Other factors that come in to play are how fast the tape moves in relation to the head gap. This is a key point - how fast the tape moves in relationship to the GAP. Remember this. Other things which need to be considered are the amount of wire on the coil, the area over which the tape passes, and the gap width of the head. [By width I mean the distance between the end of the pole-pieces made when we cut the slot]

More wire will cause a larger current to be generated. The area of the tape and the area of the head it is passing over also cause more current generation. The wider the tape the more magnetic field it will generate. This also is dependent on how wide the gap is. The smaller the gap the smaller the current.

In recording side of this discussion the smaller the gap the smaller the magnetic field which will be generated. So to get a larger signal you use a wider gap - within limits.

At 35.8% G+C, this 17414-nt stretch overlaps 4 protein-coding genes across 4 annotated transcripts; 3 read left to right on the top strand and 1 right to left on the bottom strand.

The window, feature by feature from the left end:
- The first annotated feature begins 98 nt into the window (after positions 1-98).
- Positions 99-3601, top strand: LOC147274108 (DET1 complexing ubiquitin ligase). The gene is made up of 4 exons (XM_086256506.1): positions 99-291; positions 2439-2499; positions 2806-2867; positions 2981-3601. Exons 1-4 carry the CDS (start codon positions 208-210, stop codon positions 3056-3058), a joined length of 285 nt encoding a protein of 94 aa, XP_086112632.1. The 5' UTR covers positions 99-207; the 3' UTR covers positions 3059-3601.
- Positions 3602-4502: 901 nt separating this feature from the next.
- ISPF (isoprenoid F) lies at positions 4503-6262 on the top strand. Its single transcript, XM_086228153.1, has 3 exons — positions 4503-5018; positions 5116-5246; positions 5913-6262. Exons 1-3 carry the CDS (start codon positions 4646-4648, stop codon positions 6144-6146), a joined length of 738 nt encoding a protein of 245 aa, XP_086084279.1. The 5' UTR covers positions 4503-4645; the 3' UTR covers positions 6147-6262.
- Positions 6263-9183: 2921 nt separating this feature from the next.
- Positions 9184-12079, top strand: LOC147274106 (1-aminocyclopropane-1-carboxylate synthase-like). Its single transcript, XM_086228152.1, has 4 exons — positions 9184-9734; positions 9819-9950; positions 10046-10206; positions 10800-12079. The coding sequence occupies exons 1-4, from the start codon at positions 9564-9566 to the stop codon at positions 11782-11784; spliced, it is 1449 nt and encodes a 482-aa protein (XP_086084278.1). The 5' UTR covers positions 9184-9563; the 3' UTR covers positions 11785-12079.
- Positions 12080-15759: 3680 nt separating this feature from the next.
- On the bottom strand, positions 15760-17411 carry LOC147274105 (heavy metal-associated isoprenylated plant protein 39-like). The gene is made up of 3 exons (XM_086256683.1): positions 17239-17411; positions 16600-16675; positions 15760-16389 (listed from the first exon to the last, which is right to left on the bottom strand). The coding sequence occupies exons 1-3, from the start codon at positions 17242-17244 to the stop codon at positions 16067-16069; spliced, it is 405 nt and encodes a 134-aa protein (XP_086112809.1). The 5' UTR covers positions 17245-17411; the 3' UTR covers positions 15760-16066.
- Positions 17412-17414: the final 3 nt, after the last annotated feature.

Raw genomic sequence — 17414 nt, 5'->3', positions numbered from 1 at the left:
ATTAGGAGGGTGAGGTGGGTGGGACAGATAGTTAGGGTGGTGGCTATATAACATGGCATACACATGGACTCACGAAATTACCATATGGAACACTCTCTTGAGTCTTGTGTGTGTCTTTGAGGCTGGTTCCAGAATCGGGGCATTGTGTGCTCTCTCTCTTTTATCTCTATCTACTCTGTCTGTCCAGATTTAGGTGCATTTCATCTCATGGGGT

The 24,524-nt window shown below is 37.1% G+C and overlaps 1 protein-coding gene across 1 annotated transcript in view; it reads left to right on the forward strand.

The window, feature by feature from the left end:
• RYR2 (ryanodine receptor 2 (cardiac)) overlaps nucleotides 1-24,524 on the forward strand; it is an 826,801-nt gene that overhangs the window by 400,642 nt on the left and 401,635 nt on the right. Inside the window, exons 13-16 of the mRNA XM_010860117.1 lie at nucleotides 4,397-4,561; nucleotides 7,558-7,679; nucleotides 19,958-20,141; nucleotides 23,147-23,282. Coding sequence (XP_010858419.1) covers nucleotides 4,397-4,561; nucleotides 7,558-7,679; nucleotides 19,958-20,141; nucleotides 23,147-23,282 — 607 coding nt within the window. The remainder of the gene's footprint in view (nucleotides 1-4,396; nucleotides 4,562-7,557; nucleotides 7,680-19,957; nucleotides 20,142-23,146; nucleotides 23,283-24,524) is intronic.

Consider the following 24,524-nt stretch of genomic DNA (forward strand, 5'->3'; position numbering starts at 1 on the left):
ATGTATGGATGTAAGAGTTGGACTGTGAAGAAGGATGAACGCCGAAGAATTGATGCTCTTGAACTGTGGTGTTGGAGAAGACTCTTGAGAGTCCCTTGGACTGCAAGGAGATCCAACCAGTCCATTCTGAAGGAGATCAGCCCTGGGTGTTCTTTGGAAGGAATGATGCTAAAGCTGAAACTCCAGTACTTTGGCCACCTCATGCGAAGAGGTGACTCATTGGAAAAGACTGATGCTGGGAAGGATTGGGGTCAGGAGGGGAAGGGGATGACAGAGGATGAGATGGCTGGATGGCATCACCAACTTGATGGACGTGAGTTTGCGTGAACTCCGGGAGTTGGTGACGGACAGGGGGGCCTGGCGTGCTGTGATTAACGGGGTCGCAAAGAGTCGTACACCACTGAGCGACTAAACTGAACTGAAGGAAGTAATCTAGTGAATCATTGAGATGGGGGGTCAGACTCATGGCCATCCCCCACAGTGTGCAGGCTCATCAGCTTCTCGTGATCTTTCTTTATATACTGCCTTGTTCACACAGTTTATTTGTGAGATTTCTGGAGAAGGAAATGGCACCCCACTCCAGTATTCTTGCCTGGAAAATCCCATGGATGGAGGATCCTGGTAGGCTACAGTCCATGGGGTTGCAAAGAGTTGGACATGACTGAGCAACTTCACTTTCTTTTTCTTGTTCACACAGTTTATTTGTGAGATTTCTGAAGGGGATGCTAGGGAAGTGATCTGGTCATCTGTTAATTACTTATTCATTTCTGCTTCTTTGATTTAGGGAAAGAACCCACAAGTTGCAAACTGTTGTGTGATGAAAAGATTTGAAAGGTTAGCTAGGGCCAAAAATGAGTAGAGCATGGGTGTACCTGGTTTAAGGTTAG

If you make the gap wide the data signal takes up more room on the tape and the less data you can store, as fewer pulses will fit on the tape.

This brings up yet another design factor. To generate a signal in the head we have to generate a magnetic field. The speed at which we move the tape is also dependent on how large the gap is and how fast we are sending data signals - eg: how fast our magnetic field is changing. Everything interacts - that's what makes it hard to understand easily.

We are going to use some simple math here. The figures do not relate to any real tape device, but are chosen to make is very easy to illustrate and understand. But first one more bit of vital information is needed.

For purposes of this explanation - though not entirely accurate for modern magnetic devices we shall assume that if we have 1000 bits of information we need to have 1000 pulses [separate magnetic fields] on the tape. This is because we can not record a continuous non-changing level on the tape otherwise the magnetic level would not be changing with respect to the head.